Released late in 2020, Groban’s latest output, “Harmony,” is primarily a covers album. It includes 10 reinterpretations of classic pop songs, from Frank Sinatra’s “The World We Knew (Over and Over)” to Bonnie Raitt’s “I Can’t Make You Love Me” to Roberta Flack’s “The First Time Ever I Saw Your Face.” Groban also teamed up with Broadway star Leslie Odom Jr. for a cover of Sting’s “Shape of My Heart” and gospel singer Kirk Franklin for an original track titled “The Fullest.”
Partially recorded during the COVID-19 pandemic, “Harmony” is a comforting — if occasionally bland — collection of music, which provides Groban fans with a familiar space of refuge and solace during a time of distress. Like a warm bath or a tight squeeze from an old friend.
“We made a very different classic song album than we would have, had the pandemic not happened,” Groban said. “The songs that wound up rising to the top were those that I either needed to write or needed to hear. They were songs about perspective. They were songs about balance. They were songs about holding on to the light in times of darkness. And it was incredible, you know, being in a studio singing these songs that I had heard for my entire life and hearing them anew, hearing it with fresh ears, with all that was going on.”
Groban admits he gets paranoid before recording covers, but gives credit to Canadian musician Bernie Herms, who arranged many of the songs on “Harmony.”
“Arrangers give you the pallet to say, ‘OK, this is something I think I can do and I can do differently.’ But I always have to wear my tight pants in the studio with Bernie because he’s always going to make me go for crazy high notes when I least expect it.”
The album also includes a new rendition of Joni Mitchell’s “Both Sides Now,” which Groban sings as a duet with Sara Bareilles. Though the original version was recorded over half a century ago, Groban said the song has never felt more relevant.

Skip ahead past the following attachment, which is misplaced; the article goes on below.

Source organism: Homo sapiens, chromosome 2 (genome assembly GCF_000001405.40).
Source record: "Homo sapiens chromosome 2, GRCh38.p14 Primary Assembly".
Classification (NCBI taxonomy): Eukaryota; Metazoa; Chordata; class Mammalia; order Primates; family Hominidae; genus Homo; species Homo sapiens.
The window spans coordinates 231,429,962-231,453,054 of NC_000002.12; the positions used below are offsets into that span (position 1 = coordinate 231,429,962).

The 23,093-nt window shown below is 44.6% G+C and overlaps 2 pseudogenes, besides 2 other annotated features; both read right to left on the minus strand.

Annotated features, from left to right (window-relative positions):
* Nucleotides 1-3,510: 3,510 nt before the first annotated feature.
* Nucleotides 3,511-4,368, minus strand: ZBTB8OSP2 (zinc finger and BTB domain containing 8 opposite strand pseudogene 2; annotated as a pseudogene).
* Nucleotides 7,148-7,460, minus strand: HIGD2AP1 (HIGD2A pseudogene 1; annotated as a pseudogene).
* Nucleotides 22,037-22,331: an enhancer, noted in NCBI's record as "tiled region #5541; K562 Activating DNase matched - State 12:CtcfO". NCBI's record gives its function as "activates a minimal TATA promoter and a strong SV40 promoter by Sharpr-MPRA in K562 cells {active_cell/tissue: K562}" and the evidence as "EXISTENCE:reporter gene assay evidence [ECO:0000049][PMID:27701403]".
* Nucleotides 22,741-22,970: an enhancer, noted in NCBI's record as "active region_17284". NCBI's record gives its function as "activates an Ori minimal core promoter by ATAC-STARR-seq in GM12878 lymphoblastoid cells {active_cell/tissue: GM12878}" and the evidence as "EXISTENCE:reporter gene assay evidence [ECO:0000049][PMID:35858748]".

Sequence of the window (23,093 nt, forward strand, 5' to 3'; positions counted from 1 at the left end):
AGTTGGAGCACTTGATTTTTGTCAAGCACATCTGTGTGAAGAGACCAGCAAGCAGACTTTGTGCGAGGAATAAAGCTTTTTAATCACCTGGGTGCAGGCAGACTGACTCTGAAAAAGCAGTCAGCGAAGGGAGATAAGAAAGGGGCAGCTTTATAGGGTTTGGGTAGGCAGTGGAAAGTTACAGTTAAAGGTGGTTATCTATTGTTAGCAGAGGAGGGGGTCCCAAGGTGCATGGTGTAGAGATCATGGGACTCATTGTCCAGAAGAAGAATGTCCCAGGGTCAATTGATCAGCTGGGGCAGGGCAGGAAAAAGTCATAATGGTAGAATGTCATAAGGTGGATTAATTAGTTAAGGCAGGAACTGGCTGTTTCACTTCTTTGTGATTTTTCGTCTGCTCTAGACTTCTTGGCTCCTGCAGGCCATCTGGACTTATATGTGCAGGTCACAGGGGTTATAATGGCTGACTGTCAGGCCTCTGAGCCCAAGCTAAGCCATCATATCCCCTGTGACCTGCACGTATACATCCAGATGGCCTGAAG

“The tragic and unusual thing about what we’ve all been through … is that path that we were so comfortably on got shattered to a million different paths. I can’t imagine a time where more people wouldn’t be feeling that sense that Joni was writing about — thinking about life and love and clouds, and it turns out every time you think you have an answer, there’s another question.”
Groban pointed out that his favourite version of “Both Sides Now” is actually the orchestral version arranged by Vince Mendoza and re-recorded by Mitchell in 2000, when she was in her mid-60s.
“To me, that’s the most powerful version of that song, because it comes from the perspective of having that wisdom,” he said.
“You just keep learning and you keep growing and adding more perspective to your life’s tool belt. And hopefully you continue to get a little bit of a clear answer in the many shades, in the many colours that make up the nuance of life.”
For his Tuesday performance in Toronto, Groban will be joined by the legendary New Orleans Preservation Hall Jazz Band, with support from violinist and singer Lucia Micarelli and singer-songwriter Eleri Ward.
Like many performers, he says he’s thrilled to be back onstage, despite the uncertainty that still plagues the live music industry. In fact, Groban contracted COVID-19 just days before rehearsals for the tour began.
“It took me a couple of shows before I felt like I was back to (a point where) the audience would have no idea,” he said. “But inside I was walking on a tightrope walk, just trying to get through it.”
Now that he’s back to “100 per cent,” Groban said he and his band are having some of the most fun they’ve ever had.
“For all of us there is just this kind of looseness,” he explained. “Everybody was so battered and bruised by the last couple of years that we all just feel very healed when we’re together. And so in that regard, these shows are just pure connection.”